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We Renovated an Original Wooden Floor: Case Study

By: Mary Williams BA (hons) - Updated: 4 Aug 2012 | comments*Discuss
 
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The Lowe family had lived in their home for almost 15 years before they decided to renovate their original wooden floor. It was a major job but one they are glad they eventually carried out.

Alan explained:

“We moved into our house when our children were little and for years did not contemplate even taking the carpets up to see what lay underneath. The previous owners had re-carpeted the property not long before and not only were we frantically busy with our jobs and our young family but we felt there was no point really doing up the house in our own style until the kids were older.

Finding the Floor

We did suspect there must be Original Wooden Floors beneath the carpets but we had no idea what condition they were in - so the day we finally started lifting them, it was something of a surprise. We decided to start in the hall but quickly got carried away. With the skip outside ready to take away the old carpet, we started ripping it up – tearing and rolling the carpet and gathering up the disintegrating underlay as best we could. Then we had a good sweep and stood back to survey what was underfoot.

Floor in Need of Work

I have to say, it was not great. There were areas of the old Pine Floor that were in fine condition but here and there, there were bad cracks and even holes. In some places an old board had obviously been hastily replaced with a new one – with no attempt to match it up either in colour, style or width. One section of the floor in the living room had clearly been polished and varnished before. This did not look too bad. At the other end, however, a thick black product had been used around the edges – and somehow that would have to come off.

Repairing and Sanding

We decided to start by re-sanding the whole thing. We pulled out any unsightly nails and took up floorboards that did not match, or were cracked or broken. We then took careful measurements and samples of the original floor and headed off to find better pieces to plug the gaps. In the end, we found the best place was the reclamation yard. After an hour of sorting through the piles, we eventually pieces in a similar size and style. Here we found large boards that would just slot in and pieces that we could carefully cut down to fit between planks that were not quite wide enough. We headed home, replaced them and then picked up the hired sander.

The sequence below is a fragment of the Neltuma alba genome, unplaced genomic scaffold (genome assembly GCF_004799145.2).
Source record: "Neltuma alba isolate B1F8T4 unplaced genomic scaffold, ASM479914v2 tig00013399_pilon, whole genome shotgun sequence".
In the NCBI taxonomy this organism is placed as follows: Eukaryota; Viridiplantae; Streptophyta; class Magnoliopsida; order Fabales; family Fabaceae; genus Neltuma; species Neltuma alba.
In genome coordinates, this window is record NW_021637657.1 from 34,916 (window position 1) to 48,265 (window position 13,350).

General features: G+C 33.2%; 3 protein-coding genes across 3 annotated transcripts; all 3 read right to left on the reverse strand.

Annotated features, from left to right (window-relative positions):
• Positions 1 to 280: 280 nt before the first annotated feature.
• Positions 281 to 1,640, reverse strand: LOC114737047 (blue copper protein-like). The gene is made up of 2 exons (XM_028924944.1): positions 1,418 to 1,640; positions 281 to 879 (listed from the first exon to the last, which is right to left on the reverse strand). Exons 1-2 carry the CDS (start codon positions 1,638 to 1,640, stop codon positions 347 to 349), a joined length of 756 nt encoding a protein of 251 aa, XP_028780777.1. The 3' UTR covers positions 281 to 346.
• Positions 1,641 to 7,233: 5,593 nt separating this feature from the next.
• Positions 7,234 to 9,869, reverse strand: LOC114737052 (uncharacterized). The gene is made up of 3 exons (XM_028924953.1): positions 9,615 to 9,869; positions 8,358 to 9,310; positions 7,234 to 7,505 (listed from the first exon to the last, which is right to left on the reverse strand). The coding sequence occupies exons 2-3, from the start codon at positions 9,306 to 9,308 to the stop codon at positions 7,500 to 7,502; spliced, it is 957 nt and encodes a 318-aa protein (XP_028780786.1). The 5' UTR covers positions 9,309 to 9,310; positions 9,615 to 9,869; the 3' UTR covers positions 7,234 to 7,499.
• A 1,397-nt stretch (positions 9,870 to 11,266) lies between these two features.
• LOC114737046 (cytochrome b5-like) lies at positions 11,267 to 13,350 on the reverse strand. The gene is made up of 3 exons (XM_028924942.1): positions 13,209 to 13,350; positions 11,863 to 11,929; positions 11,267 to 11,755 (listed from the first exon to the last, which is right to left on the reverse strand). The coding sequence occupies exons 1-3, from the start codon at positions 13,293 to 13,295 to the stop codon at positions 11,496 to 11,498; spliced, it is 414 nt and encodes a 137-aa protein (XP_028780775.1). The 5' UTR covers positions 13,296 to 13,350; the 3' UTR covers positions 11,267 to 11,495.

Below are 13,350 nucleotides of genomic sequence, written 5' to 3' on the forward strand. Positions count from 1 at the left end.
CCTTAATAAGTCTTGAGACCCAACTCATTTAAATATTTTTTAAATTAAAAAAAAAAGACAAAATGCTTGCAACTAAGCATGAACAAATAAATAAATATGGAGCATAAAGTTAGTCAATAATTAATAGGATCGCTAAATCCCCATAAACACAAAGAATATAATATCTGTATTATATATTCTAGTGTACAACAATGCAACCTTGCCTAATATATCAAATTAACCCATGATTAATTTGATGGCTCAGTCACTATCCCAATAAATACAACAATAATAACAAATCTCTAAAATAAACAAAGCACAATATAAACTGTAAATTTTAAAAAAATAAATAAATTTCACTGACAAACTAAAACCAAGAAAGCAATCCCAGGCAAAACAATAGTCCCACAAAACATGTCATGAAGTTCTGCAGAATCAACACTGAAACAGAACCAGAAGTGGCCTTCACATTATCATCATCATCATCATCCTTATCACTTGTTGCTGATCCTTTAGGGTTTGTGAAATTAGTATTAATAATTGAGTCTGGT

Sanding floors is a miserable job and we did consider hiring a specialist to do it – but in the end, interests of economy won out and we put on our masks and goggles and set to it ourselves. The thick dark coating was hardest to remove but eventually we did it. In some places that were tricky to reach we did have to get down on our hands and knees with a hand-held sander. Where there were deep scratches in the wood, we sanded them away.

Cleaning and Varnishing

The next step was to clean the whole floor – old boards and those we had replaced – with white spirit and then to varnish. We chose a clear varnish and over the course of the next few days we gave the floor several coats. By the end, we were thrilled. It was impossible to tell which area of the floor had been varnished before and which was newly down. The replacement boards and small pieces we used to fill the gaps blended in seamlessly – and we had a wooden floor that looked as good as new.

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